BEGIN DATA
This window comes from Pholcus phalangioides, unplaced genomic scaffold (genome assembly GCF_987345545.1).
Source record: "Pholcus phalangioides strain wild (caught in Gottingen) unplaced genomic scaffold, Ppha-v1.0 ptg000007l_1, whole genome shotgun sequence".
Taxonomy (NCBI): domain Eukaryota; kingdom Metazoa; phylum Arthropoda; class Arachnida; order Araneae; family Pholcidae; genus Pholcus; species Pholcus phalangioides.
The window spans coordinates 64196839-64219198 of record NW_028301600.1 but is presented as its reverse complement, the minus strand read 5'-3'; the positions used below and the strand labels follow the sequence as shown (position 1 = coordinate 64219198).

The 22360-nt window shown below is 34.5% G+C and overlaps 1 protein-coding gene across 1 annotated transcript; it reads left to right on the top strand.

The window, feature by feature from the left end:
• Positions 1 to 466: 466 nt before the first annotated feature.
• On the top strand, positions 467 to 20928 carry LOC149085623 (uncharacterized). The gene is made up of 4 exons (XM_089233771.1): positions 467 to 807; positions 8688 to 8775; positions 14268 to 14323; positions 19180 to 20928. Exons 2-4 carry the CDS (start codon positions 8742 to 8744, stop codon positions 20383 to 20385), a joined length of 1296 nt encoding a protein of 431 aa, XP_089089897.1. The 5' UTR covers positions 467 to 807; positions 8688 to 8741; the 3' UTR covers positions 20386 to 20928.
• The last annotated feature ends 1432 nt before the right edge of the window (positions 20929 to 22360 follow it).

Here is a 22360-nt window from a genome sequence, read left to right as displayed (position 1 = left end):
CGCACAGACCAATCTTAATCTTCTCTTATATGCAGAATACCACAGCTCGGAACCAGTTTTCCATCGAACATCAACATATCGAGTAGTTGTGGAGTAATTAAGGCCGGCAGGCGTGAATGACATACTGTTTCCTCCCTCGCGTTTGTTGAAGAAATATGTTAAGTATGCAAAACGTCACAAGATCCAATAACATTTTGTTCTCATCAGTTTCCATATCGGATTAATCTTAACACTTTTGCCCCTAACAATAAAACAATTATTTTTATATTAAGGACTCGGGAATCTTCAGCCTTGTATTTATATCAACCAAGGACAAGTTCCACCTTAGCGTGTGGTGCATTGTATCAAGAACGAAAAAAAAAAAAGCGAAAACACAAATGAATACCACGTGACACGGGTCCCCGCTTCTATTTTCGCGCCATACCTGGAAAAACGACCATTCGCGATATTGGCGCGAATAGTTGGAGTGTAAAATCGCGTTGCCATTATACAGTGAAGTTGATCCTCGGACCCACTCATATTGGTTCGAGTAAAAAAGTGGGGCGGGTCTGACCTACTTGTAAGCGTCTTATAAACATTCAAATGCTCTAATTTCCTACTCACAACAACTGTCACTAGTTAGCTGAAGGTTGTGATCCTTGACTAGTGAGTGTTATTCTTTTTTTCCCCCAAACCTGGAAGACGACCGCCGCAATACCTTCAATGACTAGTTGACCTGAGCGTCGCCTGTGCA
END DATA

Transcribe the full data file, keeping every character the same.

This window comes from Pholcus phalangioides, unplaced genomic scaffold (genome assembly GCF_987345545.1).
Source record: "Pholcus phalangioides strain wild (caught in Gottingen) unplaced genomic scaffold, Ppha-v1.0 ptg000007l_1, whole genome shotgun sequence".
Taxonomy (NCBI): domain Eukaryota; kingdom Metazoa; phylum Arthropoda; class Arachnida; order Araneae; family Pholcidae; genus Pholcus; species Pholcus phalangioides.
The window spans coordinates 64196839-64219198 of record NW_028301600.1 but is presented as its reverse complement, the minus strand read 5'-3'; the positions used below and the strand labels follow the sequence as shown (position 1 = coordinate 64219198).

The 22360-nt window shown below is 34.5% G+C and overlaps 1 protein-coding gene across 1 annotated transcript; it reads left to right on the top strand.

The window, feature by feature from the left end:
• Positions 1 to 466: 466 nt before the first annotated feature.
• On the top strand, positions 467 to 20928 carry LOC149085623 (uncharacterized). The gene is made up of 4 exons (XM_089233771.1): positions 467 to 807; positions 8688 to 8775; positions 14268 to 14323; positions 19180 to 20928. Exons 2-4 carry the CDS (start codon positions 8742 to 8744, stop codon positions 20383 to 20385), a joined length of 1296 nt encoding a protein of 431 aa, XP_089089897.1. The 5' UTR covers positions 467 to 807; positions 8688 to 8741; the 3' UTR covers positions 20386 to 20928.
• The last annotated feature ends 1432 nt before the right edge of the window (positions 20929 to 22360 follow it).

Here is a 22360-nt window from a genome sequence, read left to right as displayed (position 1 = left end):
CGCACAGACCAATCTTAATCTTCTCTTATATGCAGAATACCACAGCTCGGAACCAGTTTTCCATCGAACATCAACATATCGAGTAGTTGTGGAGTAATTAAGGCCGGCAGGCGTGAATGACATACTGTTTCCTCCCTCGCGTTTGTTGAAGAAATATGTTAAGTATGCAAAACGTCACAAGATCCAATAACATTTTGTTCTCATCAGTTTCCATATCGGATTAATCTTAACACTTTTGCCCCTAACAATAAAACAATTATTTTTATATTAAGGACTCGGGAATCTTCAGCCTTGTATTTATATCAACCAAGGACAAGTTCCACCTTAGCGTGTGGTGCATTGTATCAAGAACGAAAAAAAAAAAAGCGAAAACACAAATGAATACCACGTGACACGGGTCCCCGCTTCTATTTTCGCGCCATACCTGGAAAAACGACCATTCGCGATATTGGCGCGAATAGTTGGAGTGTAAAATCGCGTTGCCATTATACAGTGAAGTTGATCCTCGGACCCACTCATATTGGTTCGAGTAAAAAAGTGGGGCGGGTCTGACCTACTTGTAAGCGTCTTATAAACATTCAAATGCTCTAATTTCCTACTCACAACAACTGTCACTAGTTAGCTGAAGGTTGTGATCCTTGACTAGTGAGTGTTATTCTTTTTTTCCCCCAAACCTGGAAGACGACCGCCGCAATACCTTCAATGACTAGTTGACCTGAGCGTCGCCTGTGCA